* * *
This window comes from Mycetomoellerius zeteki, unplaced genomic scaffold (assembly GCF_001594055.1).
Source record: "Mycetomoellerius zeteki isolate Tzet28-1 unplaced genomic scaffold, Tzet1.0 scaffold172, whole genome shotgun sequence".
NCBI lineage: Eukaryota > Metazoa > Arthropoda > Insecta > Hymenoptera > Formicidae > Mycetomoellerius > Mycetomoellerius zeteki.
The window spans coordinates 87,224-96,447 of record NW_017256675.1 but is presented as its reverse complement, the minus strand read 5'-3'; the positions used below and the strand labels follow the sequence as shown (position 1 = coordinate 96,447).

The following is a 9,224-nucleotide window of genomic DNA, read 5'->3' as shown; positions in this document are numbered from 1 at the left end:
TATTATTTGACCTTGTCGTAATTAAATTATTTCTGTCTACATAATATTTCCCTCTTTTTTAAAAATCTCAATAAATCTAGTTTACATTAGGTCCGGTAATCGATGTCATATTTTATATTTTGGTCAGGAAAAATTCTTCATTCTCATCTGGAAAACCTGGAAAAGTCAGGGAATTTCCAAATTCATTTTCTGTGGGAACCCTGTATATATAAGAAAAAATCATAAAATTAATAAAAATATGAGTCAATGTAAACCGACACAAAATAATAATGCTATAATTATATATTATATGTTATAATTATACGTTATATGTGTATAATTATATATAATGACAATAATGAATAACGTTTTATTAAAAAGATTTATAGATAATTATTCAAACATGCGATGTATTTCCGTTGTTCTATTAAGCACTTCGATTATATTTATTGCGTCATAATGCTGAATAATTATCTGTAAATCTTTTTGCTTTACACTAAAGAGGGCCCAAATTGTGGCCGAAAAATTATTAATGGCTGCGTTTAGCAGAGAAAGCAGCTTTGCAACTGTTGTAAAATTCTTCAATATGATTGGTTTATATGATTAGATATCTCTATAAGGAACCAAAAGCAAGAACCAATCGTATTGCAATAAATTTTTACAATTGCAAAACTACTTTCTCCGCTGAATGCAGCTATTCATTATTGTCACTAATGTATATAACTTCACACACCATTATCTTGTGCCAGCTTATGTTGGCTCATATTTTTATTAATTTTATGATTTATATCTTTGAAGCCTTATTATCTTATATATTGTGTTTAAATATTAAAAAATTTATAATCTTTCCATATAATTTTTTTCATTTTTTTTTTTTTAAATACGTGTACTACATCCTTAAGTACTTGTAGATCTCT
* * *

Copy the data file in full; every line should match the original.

This window comes from Mycetomoellerius zeteki, unplaced genomic scaffold (assembly GCF_001594055.1).
Source record: "Mycetomoellerius zeteki isolate Tzet28-1 unplaced genomic scaffold, Tzet1.0 scaffold172, whole genome shotgun sequence".
NCBI lineage: Eukaryota > Metazoa > Arthropoda > Insecta > Hymenoptera > Formicidae > Mycetomoellerius > Mycetomoellerius zeteki.
The window spans coordinates 87,224-96,447 of record NW_017256675.1 but is presented as its reverse complement, the minus strand read 5'-3'; the positions used below and the strand labels follow the sequence as shown (position 1 = coordinate 96,447).

The following is a 9,224-nucleotide window of genomic DNA, read 5'->3' as shown; positions in this document are numbered from 1 at the left end:
TATTATTTGACCTTGTCGTAATTAAATTATTTCTGTCTACATAATATTTCCCTCTTTTTTAAAAATCTCAATAAATCTAGTTTACATTAGGTCCGGTAATCGATGTCATATTTTATATTTTGGTCAGGAAAAATTCTTCATTCTCATCTGGAAAACCTGGAAAAGTCAGGGAATTTCCAAATTCATTTTCTGTGGGAACCCTGTATATATAAGAAAAAATCATAAAATTAATAAAAATATGAGTCAATGTAAACCGACACAAAATAATAATGCTATAATTATATATTATATGTTATAATTATACGTTATATGTGTATAATTATATATAATGACAATAATGAATAACGTTTTATTAAAAAGATTTATAGATAATTATTCAAACATGCGATGTATTTCCGTTGTTCTATTAAGCACTTCGATTATATTTATTGCGTCATAATGCTGAATAATTATCTGTAAATCTTTTTGCTTTACACTAAAGAGGGCCCAAATTGTGGCCGAAAAATTATTAATGGCTGCGTTTAGCAGAGAAAGCAGCTTTGCAACTGTTGTAAAATTCTTCAATATGATTGGTTTATATGATTAGATATCTCTATAAGGAACCAAAAGCAAGAACCAATCGTATTGCAATAAATTTTTACAATTGCAAAACTACTTTCTCCGCTGAATGCAGCTATTCATTATTGTCACTAATGTATATAACTTCACACACCATTATCTTGTGCCAGCTTATGTTGGCTCATATTTTTATTAATTTTATGATTTATATCTTTGAAGCCTTATTATCTTATATATTGTGTTTAAATATTAAAAAATTTATAATCTTTCCATATAATTTTTTTCATTTTTTTTTTTTTAAATACGTGTACTACATCCTTAAGTACTTGTAGATCTCT